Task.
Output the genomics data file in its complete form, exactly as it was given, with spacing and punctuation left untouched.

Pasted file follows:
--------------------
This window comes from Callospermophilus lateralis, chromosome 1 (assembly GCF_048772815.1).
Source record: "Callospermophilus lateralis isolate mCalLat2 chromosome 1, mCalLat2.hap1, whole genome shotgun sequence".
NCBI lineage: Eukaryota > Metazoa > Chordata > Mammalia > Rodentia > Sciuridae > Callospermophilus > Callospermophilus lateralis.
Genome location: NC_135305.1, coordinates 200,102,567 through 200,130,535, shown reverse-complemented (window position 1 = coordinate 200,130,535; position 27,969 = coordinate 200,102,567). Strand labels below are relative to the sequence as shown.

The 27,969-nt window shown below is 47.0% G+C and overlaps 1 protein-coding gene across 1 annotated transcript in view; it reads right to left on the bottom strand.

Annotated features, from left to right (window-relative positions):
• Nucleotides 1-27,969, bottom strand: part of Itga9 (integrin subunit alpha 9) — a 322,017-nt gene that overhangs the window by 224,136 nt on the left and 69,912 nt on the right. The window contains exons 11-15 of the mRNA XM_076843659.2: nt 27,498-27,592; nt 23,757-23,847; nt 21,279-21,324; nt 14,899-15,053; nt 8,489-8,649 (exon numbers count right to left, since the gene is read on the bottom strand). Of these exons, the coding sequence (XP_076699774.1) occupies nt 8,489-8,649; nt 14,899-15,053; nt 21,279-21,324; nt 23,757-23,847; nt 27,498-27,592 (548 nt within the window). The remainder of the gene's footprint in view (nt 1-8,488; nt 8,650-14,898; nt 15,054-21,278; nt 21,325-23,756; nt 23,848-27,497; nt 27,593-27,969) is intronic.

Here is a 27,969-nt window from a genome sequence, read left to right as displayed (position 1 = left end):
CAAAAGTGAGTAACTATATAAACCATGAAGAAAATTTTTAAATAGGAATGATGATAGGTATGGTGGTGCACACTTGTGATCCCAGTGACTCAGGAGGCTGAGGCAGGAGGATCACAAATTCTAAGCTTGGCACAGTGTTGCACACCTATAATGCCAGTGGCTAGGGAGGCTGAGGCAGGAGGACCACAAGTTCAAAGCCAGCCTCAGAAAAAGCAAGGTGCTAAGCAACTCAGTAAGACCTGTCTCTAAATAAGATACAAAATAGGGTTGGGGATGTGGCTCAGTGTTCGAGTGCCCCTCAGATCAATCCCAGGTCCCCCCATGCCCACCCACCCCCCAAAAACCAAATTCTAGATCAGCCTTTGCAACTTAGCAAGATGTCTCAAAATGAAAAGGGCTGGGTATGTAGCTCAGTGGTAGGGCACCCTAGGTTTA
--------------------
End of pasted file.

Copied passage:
This window comes from Callospermophilus lateralis, chromosome 1 (assembly GCF_048772815.1).
Source record: "Callospermophilus lateralis isolate mCalLat2 chromosome 1, mCalLat2.hap1, whole genome shotgun sequence".
NCBI lineage: Eukaryota > Metazoa > Chordata > Mammalia > Rodentia > Sciuridae > Callospermophilus > Callospermophilus lateralis.
Genome location: NC_135305.1, coordinates 200,102,567 through 200,130,535, shown reverse-complemented (window position 1 = coordinate 200,130,535; position 27,969 = coordinate 200,102,567). Strand labels below are relative to the sequence as shown.

The 27,969-nt window shown below is 47.0% G+C and overlaps 1 protein-coding gene across 1 annotated transcript in view; it reads right to left on the bottom strand.

Annotated features, from left to right (window-relative positions):
• Nucleotides 1-27,969, bottom strand: part of Itga9 (integrin subunit alpha 9) — a 322,017-nt gene that overhangs the window by 224,136 nt on the left and 69,912 nt on the right. The window contains exons 11-15 of the mRNA XM_076843659.2: nt 27,498-27,592; nt 23,757-23,847; nt 21,279-21,324; nt 14,899-15,053; nt 8,489-8,649 (exon numbers count right to left, since the gene is read on the bottom strand). Of these exons, the coding sequence (XP_076699774.1) occupies nt 8,489-8,649; nt 14,899-15,053; nt 21,279-21,324; nt 23,757-23,847; nt 27,498-27,592 (548 nt within the window). The remainder of the gene's footprint in view (nt 1-8,488; nt 8,650-14,898; nt 15,054-21,278; nt 21,325-23,756; nt 23,848-27,497; nt 27,593-27,969) is intronic.

Here is a 27,969-nt window from a genome sequence, read left to right as displayed (position 1 = left end):
CAAAAGTGAGTAACTATATAAACCATGAAGAAAATTTTTAAATAGGAATGATGATAGGTATGGTGGTGCACACTTGTGATCCCAGTGACTCAGGAGGCTGAGGCAGGAGGATCACAAATTCTAAGCTTGGCACAGTGTTGCACACCTATAATGCCAGTGGCTAGGGAGGCTGAGGCAGGAGGACCACAAGTTCAAAGCCAGCCTCAGAAAAAGCAAGGTGCTAAGCAACTCAGTAAGACCTGTCTCTAAATAAGATACAAAATAGGGTTGGGGATGTGGCTCAGTGTTCGAGTGCCCCTCAGATCAATCCCAGGTCCCCCCATGCCCACCCACCCCCCAAAAACCAAATTCTAGATCAGCCTTTGCAACTTAGCAAGATGTCTCAAAATGAAAAGGGCTGGGTATGTAGCTCAGTGGTAGGGCACCCTAGGTTTA